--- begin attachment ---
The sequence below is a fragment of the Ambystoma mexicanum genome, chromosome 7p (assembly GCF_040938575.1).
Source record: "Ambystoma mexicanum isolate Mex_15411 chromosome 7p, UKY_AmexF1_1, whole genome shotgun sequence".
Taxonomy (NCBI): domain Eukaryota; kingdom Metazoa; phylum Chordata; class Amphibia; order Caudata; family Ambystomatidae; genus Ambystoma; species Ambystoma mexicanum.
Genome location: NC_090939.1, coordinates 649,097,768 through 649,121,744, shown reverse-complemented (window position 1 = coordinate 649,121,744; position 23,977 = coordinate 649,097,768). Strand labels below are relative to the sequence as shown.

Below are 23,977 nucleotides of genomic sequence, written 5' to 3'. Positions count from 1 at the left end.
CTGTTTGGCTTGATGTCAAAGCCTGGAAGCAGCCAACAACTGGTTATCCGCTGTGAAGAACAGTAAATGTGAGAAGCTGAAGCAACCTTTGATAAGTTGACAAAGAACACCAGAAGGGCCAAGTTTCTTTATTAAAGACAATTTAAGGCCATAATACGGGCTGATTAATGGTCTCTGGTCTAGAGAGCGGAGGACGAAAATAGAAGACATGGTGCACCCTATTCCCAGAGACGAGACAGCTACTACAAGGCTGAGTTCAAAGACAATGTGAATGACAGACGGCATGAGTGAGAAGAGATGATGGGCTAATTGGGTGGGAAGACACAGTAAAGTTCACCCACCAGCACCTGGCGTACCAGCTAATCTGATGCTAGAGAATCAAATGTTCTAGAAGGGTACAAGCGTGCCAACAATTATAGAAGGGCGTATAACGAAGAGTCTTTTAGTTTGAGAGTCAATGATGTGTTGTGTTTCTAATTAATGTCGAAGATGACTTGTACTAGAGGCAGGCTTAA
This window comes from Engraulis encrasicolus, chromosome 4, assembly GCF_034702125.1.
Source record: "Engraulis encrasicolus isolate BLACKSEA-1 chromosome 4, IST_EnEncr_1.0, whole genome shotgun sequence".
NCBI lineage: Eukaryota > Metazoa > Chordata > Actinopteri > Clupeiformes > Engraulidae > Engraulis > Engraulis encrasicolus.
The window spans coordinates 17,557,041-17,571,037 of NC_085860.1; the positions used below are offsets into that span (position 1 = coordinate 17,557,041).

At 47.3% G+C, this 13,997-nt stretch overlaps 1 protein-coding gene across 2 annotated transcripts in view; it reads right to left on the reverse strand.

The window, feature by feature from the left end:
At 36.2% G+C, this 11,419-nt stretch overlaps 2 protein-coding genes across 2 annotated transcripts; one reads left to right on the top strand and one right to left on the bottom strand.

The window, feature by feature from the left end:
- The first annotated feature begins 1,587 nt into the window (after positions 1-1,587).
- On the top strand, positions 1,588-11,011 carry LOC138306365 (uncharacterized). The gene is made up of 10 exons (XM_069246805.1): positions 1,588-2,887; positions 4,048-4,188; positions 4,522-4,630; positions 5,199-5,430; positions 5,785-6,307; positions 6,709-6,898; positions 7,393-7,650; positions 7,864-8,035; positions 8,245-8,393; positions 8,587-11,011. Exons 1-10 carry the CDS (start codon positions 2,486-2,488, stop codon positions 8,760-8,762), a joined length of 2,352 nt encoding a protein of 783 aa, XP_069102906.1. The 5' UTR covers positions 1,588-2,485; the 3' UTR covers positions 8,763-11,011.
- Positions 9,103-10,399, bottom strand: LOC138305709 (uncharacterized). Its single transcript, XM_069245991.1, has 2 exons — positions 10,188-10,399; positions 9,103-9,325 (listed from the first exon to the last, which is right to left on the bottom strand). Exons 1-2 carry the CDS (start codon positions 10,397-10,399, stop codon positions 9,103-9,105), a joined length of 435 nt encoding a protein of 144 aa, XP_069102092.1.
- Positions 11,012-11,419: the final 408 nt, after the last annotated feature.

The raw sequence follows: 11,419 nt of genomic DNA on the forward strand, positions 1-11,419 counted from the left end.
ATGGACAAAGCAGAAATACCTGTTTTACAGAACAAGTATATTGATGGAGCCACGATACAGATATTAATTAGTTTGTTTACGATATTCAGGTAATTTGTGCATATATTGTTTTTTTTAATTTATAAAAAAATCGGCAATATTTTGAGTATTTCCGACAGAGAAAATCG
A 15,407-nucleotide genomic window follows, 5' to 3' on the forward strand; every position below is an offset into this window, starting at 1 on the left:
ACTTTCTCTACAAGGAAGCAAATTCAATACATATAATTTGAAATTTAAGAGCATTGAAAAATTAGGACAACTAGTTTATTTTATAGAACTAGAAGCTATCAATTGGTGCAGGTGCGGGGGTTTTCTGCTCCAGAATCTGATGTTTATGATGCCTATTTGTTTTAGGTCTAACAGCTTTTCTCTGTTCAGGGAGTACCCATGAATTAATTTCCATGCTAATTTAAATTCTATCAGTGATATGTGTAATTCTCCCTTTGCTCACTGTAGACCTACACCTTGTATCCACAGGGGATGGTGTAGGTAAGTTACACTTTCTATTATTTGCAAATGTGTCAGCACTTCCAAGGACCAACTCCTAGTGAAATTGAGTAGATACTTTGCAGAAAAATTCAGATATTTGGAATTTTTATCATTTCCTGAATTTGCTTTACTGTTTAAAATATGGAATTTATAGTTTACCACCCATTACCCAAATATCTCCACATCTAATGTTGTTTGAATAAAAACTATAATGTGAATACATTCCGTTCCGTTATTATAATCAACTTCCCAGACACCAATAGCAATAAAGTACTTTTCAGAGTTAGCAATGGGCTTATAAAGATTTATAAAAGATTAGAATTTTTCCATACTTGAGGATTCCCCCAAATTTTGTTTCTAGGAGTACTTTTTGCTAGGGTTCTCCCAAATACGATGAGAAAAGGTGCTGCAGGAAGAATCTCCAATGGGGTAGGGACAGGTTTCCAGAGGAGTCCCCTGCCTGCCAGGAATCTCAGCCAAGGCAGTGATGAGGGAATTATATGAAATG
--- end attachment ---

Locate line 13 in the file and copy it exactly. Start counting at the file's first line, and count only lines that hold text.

At 36.2% G+C, this 11,419-nt stretch overlaps 2 protein-coding genes across 2 annotated transcripts; one reads left to right on the top strand and one right to left on the bottom strand.